One of Berlin's biggest tourist traps is worth a visit, if only to observe the slightly absurd, but entirely self-aware spectacle of watching tourists pose for pictures with men dressed in military costumes. What used to be a US Army Checkpoint to control movement of people between East and West Berlin, is today a monument to the Cold War, appropriately flanked by a glittering McDonalds in the background.
There isn’t much to say about Castle Neuschwanstein because it is never going to be enough. Commissioned by King Ludwig II, Neuschwanstein is popularly known as the Disney Castle. Visited by thousands of tourists every day, this is one thing you shouldn’t miss out on when in Germany, despite the number of people flocking it. Put on those running shoes, get the camera ready; and you will be on your way to experience a magical yet historical wonderland in the heart of Europe.6. UEFA EURO 2016 Semi Final between Germany and France
Heidelberg Castle (Schloss Heidelberg)
This venerable university town is incomplete without its castle. Perched on the slopes of Mount Königstuhl above river Neckar, be ready to be overwhelmed at Heidelberg Castle.From gothic to renaissance, the castle is a mix of styles and history, and if history stirs you, it’s worth joining a guided tour. The courtyard outside holds the Heidelberg Castle Festival in the summer with some astonishing performances.
Victory Column (Siegessaule)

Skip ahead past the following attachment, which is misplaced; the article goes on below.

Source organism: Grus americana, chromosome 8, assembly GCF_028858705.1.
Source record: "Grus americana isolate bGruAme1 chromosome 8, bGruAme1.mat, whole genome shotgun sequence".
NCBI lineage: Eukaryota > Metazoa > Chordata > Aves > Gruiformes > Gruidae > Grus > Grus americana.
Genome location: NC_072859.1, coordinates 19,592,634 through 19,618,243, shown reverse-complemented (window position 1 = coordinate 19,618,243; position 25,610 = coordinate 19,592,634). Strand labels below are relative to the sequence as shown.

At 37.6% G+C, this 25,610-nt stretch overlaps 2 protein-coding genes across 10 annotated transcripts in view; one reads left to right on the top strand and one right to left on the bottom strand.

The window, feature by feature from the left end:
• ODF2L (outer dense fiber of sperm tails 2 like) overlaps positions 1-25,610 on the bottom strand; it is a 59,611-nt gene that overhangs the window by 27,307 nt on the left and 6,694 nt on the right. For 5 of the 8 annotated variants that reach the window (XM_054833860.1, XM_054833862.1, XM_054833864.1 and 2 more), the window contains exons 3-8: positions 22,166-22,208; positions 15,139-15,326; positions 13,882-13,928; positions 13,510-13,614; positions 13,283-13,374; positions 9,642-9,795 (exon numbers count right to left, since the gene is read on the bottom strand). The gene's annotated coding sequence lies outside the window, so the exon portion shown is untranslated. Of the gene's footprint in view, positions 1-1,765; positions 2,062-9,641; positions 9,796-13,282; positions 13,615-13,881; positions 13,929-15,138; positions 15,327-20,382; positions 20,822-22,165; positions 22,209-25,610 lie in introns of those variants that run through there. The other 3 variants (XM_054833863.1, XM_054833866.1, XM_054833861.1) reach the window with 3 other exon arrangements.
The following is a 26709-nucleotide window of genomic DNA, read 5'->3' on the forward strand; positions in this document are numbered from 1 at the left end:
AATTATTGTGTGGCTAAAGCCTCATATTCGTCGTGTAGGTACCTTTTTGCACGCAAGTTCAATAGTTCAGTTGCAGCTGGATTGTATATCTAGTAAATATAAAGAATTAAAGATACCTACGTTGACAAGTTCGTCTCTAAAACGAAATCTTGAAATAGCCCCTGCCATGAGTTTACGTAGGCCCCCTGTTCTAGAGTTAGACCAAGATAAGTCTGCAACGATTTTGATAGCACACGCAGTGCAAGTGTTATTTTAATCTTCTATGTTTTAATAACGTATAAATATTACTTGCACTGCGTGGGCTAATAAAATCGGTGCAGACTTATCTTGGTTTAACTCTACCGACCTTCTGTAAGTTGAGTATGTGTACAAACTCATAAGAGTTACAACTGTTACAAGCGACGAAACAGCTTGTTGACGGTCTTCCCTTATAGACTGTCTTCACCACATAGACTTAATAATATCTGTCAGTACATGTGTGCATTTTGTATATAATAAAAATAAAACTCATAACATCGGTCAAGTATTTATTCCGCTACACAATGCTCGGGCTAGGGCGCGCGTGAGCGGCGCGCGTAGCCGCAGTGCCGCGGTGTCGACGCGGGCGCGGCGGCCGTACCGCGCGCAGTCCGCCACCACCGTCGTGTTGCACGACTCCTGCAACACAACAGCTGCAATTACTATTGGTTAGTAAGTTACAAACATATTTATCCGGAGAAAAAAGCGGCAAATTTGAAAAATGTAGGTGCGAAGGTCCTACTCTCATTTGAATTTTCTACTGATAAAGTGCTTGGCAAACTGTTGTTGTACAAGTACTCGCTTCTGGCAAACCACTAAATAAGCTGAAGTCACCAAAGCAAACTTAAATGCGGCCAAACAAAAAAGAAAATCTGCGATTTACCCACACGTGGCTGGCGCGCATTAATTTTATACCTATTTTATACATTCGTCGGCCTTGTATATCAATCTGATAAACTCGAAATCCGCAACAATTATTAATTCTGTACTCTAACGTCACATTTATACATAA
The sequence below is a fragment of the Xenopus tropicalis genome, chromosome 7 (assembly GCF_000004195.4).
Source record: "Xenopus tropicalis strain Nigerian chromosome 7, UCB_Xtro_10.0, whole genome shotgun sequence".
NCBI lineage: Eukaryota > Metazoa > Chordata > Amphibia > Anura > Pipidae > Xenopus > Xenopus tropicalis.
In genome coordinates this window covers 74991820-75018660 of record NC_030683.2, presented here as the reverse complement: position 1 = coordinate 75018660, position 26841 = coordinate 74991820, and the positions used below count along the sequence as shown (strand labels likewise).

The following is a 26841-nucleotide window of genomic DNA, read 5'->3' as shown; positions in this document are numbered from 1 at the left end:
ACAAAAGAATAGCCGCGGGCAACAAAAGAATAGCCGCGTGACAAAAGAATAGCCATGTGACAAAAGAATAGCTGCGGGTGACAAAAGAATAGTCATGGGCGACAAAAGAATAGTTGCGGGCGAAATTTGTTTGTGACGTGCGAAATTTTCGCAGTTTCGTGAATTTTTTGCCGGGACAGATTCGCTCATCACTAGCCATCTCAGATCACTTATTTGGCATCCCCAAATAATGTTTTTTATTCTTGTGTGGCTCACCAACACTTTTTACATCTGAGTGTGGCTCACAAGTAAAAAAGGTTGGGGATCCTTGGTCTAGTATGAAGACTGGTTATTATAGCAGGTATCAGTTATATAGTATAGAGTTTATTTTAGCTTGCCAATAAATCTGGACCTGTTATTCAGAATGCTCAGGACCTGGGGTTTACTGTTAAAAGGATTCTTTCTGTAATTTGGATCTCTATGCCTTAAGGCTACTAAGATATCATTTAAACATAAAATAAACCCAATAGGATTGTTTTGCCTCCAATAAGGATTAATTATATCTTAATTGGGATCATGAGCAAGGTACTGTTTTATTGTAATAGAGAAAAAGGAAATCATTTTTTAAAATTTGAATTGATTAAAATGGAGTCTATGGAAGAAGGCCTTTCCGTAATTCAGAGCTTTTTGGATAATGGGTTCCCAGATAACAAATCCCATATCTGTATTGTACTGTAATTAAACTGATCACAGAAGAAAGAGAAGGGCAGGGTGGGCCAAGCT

The Victory Column is a monument in Berlin, Germany. Designed by Heinrich Strack. It is one of the best symbols of Berlin. It is known as "Golden Lizzie" in Berlin slang. The reason for its being built was Prussia’s victory in the German-Danish war in 1864. The 8.3 metre high bronze sculpture weighing 35 tonnes, which was created by Friedrich Drake, represents Victoria wearing a helmet and holding a laurel wreath in one hand and, in the other, a staff bearing an iron cross. The victory goddess Victoria from Roman mythology is analogous to the Greek equivalent of Nike. Her eagle helmet also lets Victoria appear as Borussia, the female personification of Prussia. The 285 steps of the spiral staircase inside the Victory Column don't lead to the spindle and a hundred years of slumber, you will however need to be rather determined and fit to climb the tapering staircase. The base is decorated with large bronze reliefs that depict scenes from the wars. The colonnade above the base is decorated with a mosaic frieze created by Anton von Werner. It depicts the Liberation Wars and subsequent unification of Germany in 1871. The statue represents the Goddess of Victory, but Berliners affectionately call her Goldelse.